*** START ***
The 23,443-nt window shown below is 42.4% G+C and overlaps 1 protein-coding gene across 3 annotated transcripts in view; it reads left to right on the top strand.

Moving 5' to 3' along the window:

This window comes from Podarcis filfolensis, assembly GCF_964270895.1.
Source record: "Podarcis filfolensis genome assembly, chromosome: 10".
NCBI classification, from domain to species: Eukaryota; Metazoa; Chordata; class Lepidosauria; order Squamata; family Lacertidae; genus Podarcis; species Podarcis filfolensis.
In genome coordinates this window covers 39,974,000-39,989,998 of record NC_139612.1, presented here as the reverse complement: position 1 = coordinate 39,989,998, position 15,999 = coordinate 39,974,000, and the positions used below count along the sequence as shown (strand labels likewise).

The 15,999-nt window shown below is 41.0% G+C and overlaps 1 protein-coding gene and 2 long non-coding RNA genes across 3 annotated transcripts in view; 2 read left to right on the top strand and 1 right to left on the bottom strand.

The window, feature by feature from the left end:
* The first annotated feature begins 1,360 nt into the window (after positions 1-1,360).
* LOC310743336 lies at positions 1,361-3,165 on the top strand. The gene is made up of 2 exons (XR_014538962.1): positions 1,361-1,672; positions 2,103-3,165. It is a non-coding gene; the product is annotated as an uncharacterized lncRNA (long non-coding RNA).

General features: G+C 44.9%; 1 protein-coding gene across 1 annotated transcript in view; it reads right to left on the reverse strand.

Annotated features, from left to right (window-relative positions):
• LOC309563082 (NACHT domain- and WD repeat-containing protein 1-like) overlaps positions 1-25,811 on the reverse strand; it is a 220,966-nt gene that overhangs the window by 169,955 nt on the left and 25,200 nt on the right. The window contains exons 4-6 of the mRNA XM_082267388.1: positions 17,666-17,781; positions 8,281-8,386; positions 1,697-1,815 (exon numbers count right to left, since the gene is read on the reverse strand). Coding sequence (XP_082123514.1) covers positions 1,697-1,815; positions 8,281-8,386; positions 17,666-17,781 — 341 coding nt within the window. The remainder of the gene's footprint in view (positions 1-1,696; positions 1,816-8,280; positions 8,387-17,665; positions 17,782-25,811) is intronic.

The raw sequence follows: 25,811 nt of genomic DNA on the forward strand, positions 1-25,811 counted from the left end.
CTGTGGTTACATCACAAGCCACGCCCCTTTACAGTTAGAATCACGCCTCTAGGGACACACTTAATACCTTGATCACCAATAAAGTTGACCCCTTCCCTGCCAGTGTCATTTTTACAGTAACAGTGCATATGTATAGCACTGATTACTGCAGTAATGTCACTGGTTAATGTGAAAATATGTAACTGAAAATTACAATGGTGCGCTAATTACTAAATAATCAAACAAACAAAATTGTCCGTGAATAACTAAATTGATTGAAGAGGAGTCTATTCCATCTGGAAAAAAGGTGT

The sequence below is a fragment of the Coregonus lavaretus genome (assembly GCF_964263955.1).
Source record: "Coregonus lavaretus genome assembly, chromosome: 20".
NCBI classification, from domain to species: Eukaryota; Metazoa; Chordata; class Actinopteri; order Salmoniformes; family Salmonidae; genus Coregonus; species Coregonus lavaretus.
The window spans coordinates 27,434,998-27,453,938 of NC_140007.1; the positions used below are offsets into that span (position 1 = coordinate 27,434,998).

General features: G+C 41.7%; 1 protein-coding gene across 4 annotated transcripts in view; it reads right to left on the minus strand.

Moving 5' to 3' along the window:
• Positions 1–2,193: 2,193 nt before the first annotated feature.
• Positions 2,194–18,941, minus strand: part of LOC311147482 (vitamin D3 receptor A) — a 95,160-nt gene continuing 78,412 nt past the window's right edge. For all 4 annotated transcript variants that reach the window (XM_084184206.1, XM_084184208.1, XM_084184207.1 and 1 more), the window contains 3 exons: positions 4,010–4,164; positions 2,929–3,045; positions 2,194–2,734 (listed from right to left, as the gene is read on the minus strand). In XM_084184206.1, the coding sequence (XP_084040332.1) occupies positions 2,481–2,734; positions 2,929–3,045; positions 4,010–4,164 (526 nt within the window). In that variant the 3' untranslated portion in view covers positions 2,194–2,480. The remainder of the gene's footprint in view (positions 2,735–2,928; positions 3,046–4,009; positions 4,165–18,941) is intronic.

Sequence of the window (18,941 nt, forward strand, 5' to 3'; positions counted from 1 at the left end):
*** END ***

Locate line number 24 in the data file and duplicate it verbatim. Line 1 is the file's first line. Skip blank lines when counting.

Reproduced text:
Sequence of the window (18,941 nt, forward strand, 5' to 3'; positions counted from 1 at the left end):